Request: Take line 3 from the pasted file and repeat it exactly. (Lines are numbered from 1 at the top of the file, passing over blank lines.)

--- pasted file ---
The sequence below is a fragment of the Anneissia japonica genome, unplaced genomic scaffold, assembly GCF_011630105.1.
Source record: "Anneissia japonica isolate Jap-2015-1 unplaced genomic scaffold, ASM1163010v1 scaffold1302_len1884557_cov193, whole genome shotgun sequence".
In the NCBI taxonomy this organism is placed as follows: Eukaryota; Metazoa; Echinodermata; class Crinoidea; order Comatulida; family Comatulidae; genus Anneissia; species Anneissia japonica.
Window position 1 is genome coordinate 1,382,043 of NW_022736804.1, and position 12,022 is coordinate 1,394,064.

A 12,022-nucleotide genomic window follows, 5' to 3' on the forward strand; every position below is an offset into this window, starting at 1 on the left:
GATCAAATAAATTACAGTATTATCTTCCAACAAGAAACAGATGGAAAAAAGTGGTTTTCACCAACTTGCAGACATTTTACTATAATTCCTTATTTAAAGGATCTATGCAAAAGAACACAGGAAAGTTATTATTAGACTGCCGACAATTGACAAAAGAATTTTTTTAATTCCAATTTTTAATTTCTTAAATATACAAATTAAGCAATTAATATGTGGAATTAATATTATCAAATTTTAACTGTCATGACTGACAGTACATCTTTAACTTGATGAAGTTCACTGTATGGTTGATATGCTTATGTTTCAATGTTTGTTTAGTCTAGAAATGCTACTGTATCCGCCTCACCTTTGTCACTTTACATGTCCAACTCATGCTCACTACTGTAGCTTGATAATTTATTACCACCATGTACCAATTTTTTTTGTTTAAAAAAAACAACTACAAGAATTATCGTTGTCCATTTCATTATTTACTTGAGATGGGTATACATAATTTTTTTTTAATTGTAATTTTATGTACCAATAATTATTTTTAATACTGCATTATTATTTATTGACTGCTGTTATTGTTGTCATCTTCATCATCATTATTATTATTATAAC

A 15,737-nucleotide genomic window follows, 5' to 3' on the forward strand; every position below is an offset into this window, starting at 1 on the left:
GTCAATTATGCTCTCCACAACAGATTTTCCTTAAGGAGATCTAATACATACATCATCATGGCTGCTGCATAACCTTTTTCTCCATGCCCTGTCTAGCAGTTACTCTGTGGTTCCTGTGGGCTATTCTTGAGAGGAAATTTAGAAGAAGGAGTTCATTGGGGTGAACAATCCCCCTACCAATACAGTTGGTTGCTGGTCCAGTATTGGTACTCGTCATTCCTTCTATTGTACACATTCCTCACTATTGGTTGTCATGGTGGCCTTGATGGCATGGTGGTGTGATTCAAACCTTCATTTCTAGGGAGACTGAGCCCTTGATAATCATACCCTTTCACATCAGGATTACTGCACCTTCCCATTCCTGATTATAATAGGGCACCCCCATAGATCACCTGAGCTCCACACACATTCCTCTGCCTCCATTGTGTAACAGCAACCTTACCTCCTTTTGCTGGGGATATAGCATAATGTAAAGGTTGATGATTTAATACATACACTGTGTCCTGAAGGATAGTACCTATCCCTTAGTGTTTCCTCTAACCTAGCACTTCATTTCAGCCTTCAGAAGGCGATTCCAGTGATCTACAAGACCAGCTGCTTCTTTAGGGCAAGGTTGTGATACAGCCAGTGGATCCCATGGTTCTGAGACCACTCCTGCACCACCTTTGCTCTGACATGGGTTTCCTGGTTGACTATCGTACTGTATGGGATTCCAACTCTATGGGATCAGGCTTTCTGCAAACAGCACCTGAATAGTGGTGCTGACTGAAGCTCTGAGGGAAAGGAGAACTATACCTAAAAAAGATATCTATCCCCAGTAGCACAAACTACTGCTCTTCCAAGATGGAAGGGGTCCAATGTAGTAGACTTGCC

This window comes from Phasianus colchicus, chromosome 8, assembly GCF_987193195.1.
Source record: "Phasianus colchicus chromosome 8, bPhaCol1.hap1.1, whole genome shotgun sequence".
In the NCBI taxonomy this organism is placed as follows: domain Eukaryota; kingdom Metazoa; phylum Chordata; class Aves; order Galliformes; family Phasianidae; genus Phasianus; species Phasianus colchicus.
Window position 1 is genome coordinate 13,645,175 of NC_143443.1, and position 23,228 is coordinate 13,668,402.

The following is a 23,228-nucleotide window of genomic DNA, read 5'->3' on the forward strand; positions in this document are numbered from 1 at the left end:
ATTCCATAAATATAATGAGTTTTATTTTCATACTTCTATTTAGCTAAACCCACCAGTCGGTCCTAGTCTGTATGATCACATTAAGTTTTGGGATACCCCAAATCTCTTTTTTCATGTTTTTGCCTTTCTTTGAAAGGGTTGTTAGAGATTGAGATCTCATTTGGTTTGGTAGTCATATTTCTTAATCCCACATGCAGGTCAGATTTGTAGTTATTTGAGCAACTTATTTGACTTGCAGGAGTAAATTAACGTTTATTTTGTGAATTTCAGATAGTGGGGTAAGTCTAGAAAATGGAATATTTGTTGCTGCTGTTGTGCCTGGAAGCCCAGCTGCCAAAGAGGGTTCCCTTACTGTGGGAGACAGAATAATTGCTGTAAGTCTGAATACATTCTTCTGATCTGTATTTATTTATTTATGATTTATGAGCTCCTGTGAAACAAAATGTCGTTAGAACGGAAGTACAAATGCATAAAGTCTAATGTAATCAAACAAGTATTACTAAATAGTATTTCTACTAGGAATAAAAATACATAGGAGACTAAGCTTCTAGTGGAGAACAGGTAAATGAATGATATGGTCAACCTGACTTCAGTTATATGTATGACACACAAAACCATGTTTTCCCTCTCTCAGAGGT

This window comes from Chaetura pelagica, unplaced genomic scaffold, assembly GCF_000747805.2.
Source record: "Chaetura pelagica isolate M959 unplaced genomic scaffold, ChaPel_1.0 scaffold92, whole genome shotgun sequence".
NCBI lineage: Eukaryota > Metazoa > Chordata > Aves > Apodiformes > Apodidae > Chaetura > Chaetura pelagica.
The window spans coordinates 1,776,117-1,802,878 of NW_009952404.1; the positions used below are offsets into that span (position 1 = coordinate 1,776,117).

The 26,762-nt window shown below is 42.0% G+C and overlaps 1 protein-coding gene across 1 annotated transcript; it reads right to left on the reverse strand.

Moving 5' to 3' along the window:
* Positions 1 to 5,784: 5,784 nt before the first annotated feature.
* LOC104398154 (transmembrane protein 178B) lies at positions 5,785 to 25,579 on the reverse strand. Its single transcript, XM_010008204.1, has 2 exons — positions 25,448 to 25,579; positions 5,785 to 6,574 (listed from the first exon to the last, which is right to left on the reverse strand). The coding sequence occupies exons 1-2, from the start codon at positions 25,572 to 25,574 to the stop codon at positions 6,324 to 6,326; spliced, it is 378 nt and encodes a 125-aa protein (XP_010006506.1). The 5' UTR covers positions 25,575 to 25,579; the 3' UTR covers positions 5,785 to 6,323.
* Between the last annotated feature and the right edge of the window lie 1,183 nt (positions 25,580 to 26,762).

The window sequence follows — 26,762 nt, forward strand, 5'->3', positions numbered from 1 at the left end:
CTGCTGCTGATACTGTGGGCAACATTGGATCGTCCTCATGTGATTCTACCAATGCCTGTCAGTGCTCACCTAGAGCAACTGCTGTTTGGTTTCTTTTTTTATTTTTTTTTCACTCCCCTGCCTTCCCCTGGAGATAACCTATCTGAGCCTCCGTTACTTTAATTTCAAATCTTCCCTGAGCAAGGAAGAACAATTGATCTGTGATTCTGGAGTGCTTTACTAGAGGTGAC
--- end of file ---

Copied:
In the NCBI taxonomy this organism is placed as follows: Eukaryota; Metazoa; Echinodermata; class Crinoidea; order Comatulida; family Comatulidae; genus Anneissia; species Anneissia japonica.